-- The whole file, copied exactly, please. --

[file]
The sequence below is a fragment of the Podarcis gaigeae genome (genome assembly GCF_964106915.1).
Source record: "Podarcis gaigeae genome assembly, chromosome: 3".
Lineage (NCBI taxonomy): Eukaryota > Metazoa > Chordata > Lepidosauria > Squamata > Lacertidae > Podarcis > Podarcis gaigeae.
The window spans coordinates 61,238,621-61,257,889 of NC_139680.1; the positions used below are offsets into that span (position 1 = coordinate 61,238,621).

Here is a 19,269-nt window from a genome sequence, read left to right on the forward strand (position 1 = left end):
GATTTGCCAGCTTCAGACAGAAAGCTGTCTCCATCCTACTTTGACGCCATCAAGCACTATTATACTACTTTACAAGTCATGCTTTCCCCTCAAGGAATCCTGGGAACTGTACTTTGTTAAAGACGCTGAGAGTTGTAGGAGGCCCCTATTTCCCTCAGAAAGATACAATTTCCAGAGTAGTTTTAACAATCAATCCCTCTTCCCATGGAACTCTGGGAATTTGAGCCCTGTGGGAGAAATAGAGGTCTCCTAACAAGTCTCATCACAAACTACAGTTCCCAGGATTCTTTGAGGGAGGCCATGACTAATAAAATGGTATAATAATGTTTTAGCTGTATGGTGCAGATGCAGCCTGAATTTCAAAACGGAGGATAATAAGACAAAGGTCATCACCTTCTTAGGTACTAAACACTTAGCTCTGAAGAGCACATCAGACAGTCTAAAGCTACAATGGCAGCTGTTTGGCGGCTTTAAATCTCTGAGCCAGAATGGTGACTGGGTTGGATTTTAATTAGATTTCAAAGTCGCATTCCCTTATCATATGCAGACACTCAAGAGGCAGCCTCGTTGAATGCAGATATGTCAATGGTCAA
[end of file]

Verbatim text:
The sequence below is a fragment of the Podarcis gaigeae genome (genome assembly GCF_964106915.1).
Source record: "Podarcis gaigeae genome assembly, chromosome: 3".
Lineage (NCBI taxonomy): Eukaryota > Metazoa > Chordata > Lepidosauria > Squamata > Lacertidae > Podarcis > Podarcis gaigeae.
The window spans coordinates 61,238,621-61,257,889 of NC_139680.1; the positions used below are offsets into that span (position 1 = coordinate 61,238,621).

Here is a 19,269-nt window from a genome sequence, read left to right on the forward strand (position 1 = left end):
GATTTGCCAGCTTCAGACAGAAAGCTGTCTCCATCCTACTTTGACGCCATCAAGCACTATTATACTACTTTACAAGTCATGCTTTCCCCTCAAGGAATCCTGGGAACTGTACTTTGTTAAAGACGCTGAGAGTTGTAGGAGGCCCCTATTTCCCTCAGAAAGATACAATTTCCAGAGTAGTTTTAACAATCAATCCCTCTTCCCATGGAACTCTGGGAATTTGAGCCCTGTGGGAGAAATAGAGGTCTCCTAACAAGTCTCATCACAAACTACAGTTCCCAGGATTCTTTGAGGGAGGCCATGACTAATAAAATGGTATAATAATGTTTTAGCTGTATGGTGCAGATGCAGCCTGAATTTCAAAACGGAGGATAATAAGACAAAGGTCATCACCTTCTTAGGTACTAAACACTTAGCTCTGAAGAGCACATCAGACAGTCTAAAGCTACAATGGCAGCTGTTTGGCGGCTTTAAATCTCTGAGCCAGAATGGTGACTGGGTTGGATTTTAATTAGATTTCAAAGTCGCATTCCCTTATCATATGCAGACACTCAAGAGGCAGCCTCGTTGAATGCAGATATGTCAATGGTCAA